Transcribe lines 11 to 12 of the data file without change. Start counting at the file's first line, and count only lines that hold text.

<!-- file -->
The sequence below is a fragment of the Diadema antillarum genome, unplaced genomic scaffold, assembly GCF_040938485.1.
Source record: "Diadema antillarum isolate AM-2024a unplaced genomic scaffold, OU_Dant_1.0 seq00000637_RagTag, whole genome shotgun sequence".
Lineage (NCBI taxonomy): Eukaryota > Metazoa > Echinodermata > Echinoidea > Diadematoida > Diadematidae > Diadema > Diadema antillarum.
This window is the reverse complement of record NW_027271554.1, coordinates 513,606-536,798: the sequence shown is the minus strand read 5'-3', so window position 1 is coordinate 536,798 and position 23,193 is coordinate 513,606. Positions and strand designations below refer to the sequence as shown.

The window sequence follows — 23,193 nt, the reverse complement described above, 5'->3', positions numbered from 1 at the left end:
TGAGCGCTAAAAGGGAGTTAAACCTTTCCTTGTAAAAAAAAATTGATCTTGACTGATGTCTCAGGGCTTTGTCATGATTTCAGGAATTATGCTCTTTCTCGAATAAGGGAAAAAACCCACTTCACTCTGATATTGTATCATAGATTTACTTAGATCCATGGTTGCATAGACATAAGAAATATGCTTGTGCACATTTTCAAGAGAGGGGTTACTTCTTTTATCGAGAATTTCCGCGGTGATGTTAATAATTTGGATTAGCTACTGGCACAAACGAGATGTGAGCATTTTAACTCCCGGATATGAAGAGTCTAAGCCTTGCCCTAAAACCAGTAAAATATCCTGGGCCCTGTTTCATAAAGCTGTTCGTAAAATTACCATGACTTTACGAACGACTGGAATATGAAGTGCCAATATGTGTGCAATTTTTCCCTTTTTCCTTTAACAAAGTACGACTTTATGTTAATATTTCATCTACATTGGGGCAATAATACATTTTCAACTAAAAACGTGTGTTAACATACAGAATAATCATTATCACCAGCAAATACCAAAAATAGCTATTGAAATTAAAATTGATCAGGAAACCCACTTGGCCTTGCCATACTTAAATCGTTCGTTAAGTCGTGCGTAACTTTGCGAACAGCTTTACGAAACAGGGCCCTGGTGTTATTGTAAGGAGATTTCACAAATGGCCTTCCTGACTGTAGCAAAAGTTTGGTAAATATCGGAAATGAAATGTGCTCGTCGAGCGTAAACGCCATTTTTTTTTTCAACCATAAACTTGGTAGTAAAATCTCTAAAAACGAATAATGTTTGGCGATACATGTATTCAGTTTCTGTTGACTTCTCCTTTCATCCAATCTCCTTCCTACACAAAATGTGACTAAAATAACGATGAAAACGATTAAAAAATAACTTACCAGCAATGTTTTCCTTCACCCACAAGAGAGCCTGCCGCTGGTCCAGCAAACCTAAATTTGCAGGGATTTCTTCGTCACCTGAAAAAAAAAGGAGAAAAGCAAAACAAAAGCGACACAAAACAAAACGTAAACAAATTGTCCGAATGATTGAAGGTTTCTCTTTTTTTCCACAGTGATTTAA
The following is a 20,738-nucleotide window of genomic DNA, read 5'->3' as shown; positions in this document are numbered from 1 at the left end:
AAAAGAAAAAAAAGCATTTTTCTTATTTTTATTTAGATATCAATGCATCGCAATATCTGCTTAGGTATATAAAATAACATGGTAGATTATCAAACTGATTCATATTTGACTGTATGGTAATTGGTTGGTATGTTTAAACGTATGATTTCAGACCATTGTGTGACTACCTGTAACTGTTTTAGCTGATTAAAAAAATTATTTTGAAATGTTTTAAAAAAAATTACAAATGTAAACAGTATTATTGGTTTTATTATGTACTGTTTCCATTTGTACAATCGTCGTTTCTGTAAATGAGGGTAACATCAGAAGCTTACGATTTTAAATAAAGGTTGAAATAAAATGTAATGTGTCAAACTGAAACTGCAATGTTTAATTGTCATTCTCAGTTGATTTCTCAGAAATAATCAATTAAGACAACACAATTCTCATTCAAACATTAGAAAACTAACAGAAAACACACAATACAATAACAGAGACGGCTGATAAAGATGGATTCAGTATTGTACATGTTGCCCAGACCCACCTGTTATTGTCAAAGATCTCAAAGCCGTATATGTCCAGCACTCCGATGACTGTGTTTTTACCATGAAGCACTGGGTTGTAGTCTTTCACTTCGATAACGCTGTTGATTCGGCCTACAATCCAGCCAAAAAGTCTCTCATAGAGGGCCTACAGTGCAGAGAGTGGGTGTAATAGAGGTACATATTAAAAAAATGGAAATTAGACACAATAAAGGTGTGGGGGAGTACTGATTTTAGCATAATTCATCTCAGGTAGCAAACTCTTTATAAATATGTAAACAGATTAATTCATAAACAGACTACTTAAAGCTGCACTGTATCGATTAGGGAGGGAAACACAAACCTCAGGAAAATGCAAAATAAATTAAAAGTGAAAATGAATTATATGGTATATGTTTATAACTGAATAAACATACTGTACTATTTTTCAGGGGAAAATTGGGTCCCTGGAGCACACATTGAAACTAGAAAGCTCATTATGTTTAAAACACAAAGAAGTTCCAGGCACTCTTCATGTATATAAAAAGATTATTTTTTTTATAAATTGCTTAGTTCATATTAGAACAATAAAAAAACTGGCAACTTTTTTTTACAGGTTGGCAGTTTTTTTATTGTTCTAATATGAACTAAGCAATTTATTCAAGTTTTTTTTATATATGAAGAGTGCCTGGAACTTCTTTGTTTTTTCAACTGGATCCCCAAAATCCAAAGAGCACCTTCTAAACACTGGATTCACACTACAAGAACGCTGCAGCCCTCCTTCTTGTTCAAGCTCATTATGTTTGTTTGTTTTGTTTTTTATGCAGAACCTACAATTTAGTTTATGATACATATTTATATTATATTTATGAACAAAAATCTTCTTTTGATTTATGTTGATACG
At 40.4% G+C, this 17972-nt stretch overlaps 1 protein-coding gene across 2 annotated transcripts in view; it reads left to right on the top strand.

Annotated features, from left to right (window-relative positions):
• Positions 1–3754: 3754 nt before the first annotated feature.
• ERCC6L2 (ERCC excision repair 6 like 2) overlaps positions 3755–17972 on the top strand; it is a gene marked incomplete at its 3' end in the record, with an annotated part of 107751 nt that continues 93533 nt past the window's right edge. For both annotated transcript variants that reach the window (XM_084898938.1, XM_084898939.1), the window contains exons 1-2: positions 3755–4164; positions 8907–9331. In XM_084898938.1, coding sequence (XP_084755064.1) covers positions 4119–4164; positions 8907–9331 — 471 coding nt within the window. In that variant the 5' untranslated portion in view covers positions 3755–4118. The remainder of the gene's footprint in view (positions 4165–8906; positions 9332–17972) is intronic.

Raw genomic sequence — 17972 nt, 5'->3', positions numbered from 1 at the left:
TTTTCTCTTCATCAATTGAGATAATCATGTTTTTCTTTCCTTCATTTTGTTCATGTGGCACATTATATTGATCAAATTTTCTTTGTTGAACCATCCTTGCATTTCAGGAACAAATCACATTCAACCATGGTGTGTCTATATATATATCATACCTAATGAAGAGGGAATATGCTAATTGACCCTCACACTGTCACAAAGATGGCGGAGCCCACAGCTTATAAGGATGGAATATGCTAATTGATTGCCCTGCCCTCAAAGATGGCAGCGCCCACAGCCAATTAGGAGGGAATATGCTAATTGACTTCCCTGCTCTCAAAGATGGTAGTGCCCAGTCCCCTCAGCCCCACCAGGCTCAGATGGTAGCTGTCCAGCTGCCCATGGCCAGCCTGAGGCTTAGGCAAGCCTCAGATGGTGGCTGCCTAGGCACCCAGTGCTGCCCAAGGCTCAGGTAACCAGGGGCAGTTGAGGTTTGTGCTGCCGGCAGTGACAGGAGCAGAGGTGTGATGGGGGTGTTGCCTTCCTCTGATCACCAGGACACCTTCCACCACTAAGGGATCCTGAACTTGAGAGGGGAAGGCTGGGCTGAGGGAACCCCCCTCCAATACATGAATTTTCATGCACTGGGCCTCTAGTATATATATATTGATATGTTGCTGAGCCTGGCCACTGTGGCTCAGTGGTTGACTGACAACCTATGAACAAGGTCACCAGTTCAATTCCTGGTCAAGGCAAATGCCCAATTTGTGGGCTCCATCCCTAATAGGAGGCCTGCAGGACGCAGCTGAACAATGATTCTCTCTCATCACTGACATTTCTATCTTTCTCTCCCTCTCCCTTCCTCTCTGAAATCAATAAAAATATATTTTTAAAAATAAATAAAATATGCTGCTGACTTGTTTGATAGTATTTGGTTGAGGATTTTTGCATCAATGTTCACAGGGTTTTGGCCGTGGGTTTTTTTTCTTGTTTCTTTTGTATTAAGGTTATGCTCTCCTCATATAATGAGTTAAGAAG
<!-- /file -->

• Positions 1–3754: 3754 nt before the first annotated feature.
• ERCC6L2 (ERCC excision repair 6 like 2) overlaps positions 3755–17972 on the top strand; it is a gene marked incomplete at its 3' end in the record, with an annotated part of 107751 nt that continues 93533 nt past the window's right edge. For both annotated transcript variants that reach the window (XM_084898938.1, XM_084898939.1), the window contains exons 1-2: positions 3755–4164; positions 8907–9331. In XM_084898938.1, coding sequence (XP_084755064.1) covers positions 4119–4164; positions 8907–9331 — 471 coding nt within the window. In that variant the 5' untranslated portion in view covers positions 3755–4118. The remainder of the gene's footprint in view (positions 4165–8906; positions 9332–17972) is intronic.